MB: Her husband doesn’t die in the books, actually. And the impulse to do that, for me, was that I was having trouble fitting the husband into the storyline and then I felt somehow the decision to kill the husband really made the story snap into focus for me. You know, in a Disney movie, you kill the parents so the kids can have an adventure? It was a little like that. And I was trying to figure out how to fully move the show from the books into our world. That was the decision that actually made it happen, and after I did that, I felt that the show really came alive.

AM: Grief is not a linear thing, and we trying to really service that in this series and explore that. Grief comes and goes, and it may trigger something else in your life that’s unresolved, and then that grief merges into something else. So I really tried to explore all the dimensions. Grief is not one thing. It’s active. It can manifest in so many ways. So what you’re seeing is something that we really wanted to work with.

MB: Grief is something that feels within you and lives without you, and that’s the process. You’ll come to see that it’s very integral to the series.

What are some of the other changes you made from the novels?
MB: The relationship with her son, which is beautiful, we’ve altered. M.R. has been very generous about that. The character of Alison [played by Tamara Podemski] is in the book, and we love that character so much, and the character of McAvoy [played by Roger Cross] is in the book, but he’s in one of the books in a different way.

It was really saying, ‘How do we take this beautiful spirit and the beautiful character in these books and make her a really Canadian character, a Toronto character and let her live in a way that feels like she’s really part of our world and really representing for us?’

And how did you go about taking a British story and a British character and making them feel, as you say, “really Canadian”?
MB: That’s a really interesting question. I feel in an adaptation, you try to retain the essence of something, but the specifics of the show are very Canadian. Everything is set very specifically. Everyone speaks specifically.

AM: And all of the cases come from things that have happened in Canada and are inspired by them. The research, the coroner research, the pathologist research, we had consultants who would share things that were happening here in Toronto. We have such a diverse city, which we love, and that’s really reflected in the casting and in the stories. So it just happened kind of organically.

MB: Yeah, I think in order to adapt something, you have to put it into your own perspective and you have to put yourself into it and you have to, you know, have skin in the game. I feel that it was a very organic process, but I do feel like in the end, the transmutation happened while retaining the strength of the source material.

AM: I think our show is a bit more urban, in a bigger city. I think the M.R. Hall version was more English villagey, that small town vibe. So we’re in a much bigger urban environment. One of the biggest changes, too, is that our place of work is quite a big institution. It’s a state-of-the-art facility.

MB: Our coroner’s office in Toronto is the most advanced facility in North America. In the book, it’s much more sort of ad hoc and dusty, and it has a real charm, but it’s very different. We wanted to represent the reality of our situation here. And in the book, she’s a lawyer, because a coroner is a lawyer there, and here, she’s a doctor because that’s the way it is in Ontario.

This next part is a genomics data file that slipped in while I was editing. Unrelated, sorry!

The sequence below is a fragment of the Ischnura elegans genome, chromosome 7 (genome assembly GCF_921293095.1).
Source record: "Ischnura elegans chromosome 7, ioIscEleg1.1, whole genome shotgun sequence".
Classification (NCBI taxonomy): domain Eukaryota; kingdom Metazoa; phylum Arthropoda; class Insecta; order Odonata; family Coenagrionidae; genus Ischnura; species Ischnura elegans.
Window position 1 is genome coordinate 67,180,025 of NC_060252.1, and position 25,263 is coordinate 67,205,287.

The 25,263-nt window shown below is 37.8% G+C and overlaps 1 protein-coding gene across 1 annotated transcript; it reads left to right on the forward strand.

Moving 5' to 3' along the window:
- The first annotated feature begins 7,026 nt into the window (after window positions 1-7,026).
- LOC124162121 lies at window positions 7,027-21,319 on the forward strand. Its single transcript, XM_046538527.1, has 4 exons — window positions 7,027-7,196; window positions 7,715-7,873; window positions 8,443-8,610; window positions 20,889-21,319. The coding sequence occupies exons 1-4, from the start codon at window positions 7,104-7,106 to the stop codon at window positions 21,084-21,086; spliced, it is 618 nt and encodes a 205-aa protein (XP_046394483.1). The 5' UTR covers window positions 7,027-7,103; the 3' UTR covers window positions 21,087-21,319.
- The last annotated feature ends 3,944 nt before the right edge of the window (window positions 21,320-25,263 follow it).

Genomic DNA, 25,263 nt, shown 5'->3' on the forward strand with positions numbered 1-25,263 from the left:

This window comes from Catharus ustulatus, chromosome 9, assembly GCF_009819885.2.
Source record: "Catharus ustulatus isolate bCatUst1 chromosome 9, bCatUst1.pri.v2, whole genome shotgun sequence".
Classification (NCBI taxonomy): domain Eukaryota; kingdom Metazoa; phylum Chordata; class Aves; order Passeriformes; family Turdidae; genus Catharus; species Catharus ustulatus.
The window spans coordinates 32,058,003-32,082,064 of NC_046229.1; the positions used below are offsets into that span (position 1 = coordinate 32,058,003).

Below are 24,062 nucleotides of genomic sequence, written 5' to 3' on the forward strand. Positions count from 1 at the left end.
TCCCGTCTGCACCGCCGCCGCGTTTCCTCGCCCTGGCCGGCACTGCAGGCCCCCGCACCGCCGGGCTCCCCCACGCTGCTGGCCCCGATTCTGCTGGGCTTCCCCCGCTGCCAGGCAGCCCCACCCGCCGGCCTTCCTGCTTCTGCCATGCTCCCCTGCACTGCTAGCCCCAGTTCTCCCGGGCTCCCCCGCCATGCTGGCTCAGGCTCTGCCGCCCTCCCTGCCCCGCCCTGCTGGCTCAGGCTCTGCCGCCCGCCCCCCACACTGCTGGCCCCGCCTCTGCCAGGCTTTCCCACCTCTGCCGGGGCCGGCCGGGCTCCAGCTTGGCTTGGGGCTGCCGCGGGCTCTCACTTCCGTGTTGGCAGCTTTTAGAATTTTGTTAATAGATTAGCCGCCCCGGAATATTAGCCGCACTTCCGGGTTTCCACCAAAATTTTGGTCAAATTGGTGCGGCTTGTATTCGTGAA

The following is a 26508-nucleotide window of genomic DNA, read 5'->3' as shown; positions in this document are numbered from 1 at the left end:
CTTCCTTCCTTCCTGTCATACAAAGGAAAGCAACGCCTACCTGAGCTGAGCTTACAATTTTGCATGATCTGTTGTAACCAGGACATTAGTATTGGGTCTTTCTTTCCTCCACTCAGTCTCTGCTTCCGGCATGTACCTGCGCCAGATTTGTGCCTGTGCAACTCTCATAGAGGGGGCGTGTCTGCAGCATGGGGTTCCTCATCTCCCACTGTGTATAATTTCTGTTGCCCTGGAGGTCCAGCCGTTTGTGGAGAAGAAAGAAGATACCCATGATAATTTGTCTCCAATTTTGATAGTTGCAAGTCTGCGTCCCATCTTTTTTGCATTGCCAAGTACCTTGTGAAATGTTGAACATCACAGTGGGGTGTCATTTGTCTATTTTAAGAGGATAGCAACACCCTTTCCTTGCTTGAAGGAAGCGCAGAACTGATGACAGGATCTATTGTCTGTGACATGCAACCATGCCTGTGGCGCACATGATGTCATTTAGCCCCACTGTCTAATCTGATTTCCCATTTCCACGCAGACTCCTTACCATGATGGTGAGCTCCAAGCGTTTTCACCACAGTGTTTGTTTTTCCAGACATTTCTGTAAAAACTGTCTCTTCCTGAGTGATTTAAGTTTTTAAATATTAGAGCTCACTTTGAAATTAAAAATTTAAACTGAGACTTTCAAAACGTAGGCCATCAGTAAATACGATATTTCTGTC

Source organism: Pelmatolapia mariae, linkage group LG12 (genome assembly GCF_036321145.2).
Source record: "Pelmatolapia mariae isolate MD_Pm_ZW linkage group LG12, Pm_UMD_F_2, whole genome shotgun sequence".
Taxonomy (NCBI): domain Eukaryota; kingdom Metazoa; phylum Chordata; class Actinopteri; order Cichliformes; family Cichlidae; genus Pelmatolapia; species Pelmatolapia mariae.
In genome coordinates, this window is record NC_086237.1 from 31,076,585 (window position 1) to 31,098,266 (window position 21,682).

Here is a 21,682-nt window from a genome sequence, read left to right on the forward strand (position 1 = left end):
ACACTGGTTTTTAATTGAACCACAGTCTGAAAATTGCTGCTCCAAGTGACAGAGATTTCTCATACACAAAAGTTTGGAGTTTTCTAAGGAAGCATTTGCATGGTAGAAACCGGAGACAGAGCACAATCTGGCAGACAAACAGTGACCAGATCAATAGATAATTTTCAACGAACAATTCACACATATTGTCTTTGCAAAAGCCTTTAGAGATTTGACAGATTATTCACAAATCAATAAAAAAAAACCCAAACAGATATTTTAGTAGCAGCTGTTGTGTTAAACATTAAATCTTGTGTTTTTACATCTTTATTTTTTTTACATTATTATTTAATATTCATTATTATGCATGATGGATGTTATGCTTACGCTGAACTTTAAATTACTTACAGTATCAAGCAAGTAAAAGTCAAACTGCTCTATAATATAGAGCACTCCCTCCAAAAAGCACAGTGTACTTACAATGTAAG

Adrienne, as the lead director for the show, what sort of look did you want to bring to the series?
AM: I think the juxtapositions in Toronto are fascinating. The city is growing exponentially. There are so many condos and buildings being built. So, one of the things we were looking at visually was the contrast of that versus nature being moved out, people being moved out, the tension of living in that type of environment, where there is constant change and people being squeezed out. Visually, I don’t think Parkdale gets featured a lot in any of the Toronto shows I’ve seen. Parkdale, where there’s so much gentrification going on, where’s there are so many colliding communities.

It’s also very important for us to have geography, locations that inform [Jenny] as the coroner. The coroner is all about looking at the world and how bad shit happens. It’s not so much about her perspective and not so much about convicting a criminal. It’s, ‘How do I prevent this from happening again?’ And, in that way, we need to see the environment of where the death occurred and visually from her perspective, what that looks like.  We also wanted to visually explore something about her personal relationship with death, and we love these moments when she has a little prayer that she says to the dead, and we’re working with all sorts of interesting lenses to really establish her personal connection to the dead and that they’re not just a body, that there is something there, that she has to try to find the truth in the situation to sort of give them peace.

This week’s episode is the kick-off of a two-parter. What hints can you give us about it, and why did this particular story require two parts?.
AM: It needs two parts because it takes Jenny into a really personal relationship with a character whose life is going to be greatly endangered if she doesn’t get to the root of the problem.

MB: And it leads Jenny to make a decision that has strong, strong implications for the rest of the season. These two episodes are just so exciting.

Coroner airs Mondays at 9 p.m. on CBC and CBC Gem.

Images courtesy of CBC.

Facebooktwittergoogle_plusredditlinkedinmail